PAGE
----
Remember Little Printer, the cute connected gadget we reported on about 18 months back? It’s a great collision of old and new: a thermal printer that can push out everything from news snippets to Foursquare check-ins – the kind of stuff you’d normally look at fleetingly on your mobile phone, in updated-retro paper form.
Well, a month ago the creator, Berg London, pivoted from its original incarnation as a design house to become a product-focused firm, looking to develop devices to run on its Berg Cloud platform and inviting other developers to do the same. And now the company has stepped up that latter ambition by teaming up with the Benetton Group’s Fabrica communication research center to launch Sandbox, a new R&D facility for developing connected products and services.
Not many R&D facilities run out of a 17th-century Italian villa, but Sandbox will. According to a statement, the facilities in Treviso will be used to prototype “connected objects, spaces and experiences” – just the sort of language you’d expect to hear from such design-centric companies.
Here’s how Fabrica CEO Dan Hill described the Sandbox mission:
“Sandbox is a unique opportunity for Fabrica’s researchers to imagine and prototype how these new connected objects and spaces will begin to radically change the way we live, work, play, organise and communicate. Going beyond the hype around ‘smart cities’ and Internet of Things, we are layering these technologies over our wonderful building to create a unique, open demonstrator – to help both us and our clients understand what it truly means to live and work with these exciting possibilities.”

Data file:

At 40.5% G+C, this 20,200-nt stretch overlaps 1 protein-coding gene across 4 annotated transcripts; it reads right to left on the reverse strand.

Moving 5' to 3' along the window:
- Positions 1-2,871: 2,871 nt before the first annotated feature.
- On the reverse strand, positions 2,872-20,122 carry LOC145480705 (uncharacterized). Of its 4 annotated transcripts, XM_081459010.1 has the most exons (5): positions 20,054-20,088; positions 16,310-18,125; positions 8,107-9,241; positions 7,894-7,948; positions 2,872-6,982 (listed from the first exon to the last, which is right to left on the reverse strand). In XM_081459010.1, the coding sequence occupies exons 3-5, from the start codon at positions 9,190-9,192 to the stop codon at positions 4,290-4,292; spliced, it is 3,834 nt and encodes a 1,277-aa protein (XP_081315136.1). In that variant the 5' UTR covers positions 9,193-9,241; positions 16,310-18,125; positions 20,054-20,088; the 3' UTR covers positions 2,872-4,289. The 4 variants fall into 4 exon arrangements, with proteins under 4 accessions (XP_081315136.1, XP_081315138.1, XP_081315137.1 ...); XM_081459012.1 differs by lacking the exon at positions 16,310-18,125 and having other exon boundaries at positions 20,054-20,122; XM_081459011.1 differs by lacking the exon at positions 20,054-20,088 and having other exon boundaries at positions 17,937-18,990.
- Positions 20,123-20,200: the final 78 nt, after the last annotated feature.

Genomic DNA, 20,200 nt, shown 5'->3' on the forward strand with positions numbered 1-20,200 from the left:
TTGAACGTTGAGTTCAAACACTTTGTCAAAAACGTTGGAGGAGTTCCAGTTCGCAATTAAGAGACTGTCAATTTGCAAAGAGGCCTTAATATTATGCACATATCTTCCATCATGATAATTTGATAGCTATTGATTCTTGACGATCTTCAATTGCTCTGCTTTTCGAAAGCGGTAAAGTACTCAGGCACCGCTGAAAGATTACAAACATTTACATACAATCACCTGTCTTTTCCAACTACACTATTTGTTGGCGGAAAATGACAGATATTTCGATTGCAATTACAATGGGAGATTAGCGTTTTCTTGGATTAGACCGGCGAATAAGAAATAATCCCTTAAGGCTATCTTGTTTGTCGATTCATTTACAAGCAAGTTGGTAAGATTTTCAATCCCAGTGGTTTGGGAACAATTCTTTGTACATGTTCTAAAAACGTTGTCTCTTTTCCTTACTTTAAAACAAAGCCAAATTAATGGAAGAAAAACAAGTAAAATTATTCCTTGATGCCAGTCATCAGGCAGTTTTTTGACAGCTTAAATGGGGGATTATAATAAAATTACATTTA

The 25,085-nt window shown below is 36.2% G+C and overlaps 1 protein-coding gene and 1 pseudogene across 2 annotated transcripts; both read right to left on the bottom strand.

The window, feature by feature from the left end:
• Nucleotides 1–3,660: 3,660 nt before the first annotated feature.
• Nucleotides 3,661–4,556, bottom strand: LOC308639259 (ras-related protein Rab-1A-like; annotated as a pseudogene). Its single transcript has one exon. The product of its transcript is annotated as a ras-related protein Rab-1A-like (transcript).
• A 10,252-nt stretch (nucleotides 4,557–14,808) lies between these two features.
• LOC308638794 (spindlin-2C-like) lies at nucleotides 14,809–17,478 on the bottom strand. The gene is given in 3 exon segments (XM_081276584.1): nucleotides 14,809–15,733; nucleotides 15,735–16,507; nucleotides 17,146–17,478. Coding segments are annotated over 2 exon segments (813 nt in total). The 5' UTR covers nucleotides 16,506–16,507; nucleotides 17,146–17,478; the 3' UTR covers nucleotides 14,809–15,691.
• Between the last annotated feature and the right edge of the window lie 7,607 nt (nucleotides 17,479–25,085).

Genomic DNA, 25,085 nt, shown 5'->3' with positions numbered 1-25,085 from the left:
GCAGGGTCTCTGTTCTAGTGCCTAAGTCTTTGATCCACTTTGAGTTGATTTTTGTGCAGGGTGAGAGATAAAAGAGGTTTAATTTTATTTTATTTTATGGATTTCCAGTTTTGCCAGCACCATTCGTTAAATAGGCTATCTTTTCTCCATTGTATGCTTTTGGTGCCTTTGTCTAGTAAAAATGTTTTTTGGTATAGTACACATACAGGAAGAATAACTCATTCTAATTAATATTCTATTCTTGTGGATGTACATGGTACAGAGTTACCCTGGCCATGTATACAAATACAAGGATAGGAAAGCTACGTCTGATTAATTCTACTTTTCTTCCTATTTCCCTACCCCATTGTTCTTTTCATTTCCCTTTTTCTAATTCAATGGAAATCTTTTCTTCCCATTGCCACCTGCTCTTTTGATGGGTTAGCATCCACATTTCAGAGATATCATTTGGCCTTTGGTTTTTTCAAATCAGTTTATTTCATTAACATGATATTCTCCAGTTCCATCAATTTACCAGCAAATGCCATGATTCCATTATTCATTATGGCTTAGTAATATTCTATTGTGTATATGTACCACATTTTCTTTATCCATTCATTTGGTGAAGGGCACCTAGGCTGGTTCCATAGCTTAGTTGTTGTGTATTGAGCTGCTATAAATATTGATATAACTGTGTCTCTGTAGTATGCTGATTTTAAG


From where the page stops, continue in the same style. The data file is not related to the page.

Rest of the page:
I’m not sure centuries-old villas restored and expanded by star architects (Tadao Ando, since you ask) are the best representations of normal people’s living or working environments, but it sure does look like a nice place to do R&D:
Berg and Benetton are just the founding partners: more will be added in the summer, they say. Everything that comes out of this luxurious collaboration space will use Berg Cloud, however.
There are quite a few of these platforms gearing up at the moment, all of which aim to make it easier for people to create new types of connected, everyday devices. One of the biggest looks to be LogMeIn’s Xively platform, which counts the muscular ARM as a partner as of earlier this week, but there are other smaller efforts also underway, such as those from Carriots and Electric Imp. This is a very new field, though, so there’s every chance that different internet-of-things platforms will attract different types of developers.
I think it’s fair to say the more design-minded among those developers now know where to look as they prepare to invent the connected future. If you’re interested in design and the connected future, make sure to check out our RoadMap event in San Francisco in November. Tickets will go on sale this Summer, but you can sign up to be one of the first to get access to those here.